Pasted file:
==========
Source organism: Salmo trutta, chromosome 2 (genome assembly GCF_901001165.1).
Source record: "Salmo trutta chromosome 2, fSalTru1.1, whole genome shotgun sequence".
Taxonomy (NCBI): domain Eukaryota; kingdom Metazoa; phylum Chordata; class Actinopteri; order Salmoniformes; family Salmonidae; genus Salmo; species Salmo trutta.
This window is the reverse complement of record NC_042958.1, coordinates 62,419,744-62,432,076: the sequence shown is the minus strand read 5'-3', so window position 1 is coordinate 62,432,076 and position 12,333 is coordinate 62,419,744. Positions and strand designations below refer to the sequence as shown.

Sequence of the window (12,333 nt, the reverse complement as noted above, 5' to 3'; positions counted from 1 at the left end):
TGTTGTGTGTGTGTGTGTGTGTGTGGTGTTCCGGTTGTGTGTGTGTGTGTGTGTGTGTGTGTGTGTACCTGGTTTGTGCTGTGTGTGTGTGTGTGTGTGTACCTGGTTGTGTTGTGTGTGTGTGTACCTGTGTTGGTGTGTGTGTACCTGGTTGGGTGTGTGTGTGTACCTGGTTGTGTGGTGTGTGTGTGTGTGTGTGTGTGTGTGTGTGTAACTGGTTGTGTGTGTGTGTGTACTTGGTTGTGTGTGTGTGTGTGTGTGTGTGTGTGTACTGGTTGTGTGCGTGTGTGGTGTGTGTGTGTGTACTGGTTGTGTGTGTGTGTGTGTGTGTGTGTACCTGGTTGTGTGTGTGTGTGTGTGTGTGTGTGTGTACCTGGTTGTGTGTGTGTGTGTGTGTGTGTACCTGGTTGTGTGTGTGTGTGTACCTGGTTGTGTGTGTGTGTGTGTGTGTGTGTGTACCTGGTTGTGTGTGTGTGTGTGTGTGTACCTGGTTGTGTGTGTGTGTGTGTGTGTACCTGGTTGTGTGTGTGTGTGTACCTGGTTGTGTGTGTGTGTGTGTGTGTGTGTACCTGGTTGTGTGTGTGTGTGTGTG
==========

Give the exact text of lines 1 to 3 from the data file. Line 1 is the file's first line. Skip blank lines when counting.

Source organism: Salmo trutta, chromosome 2 (genome assembly GCF_901001165.1).
Source record: "Salmo trutta chromosome 2, fSalTru1.1, whole genome shotgun sequence".
Taxonomy (NCBI): domain Eukaryota; kingdom Metazoa; phylum Chordata; class Actinopteri; order Salmoniformes; family Salmonidae; genus Salmo; species Salmo trutta.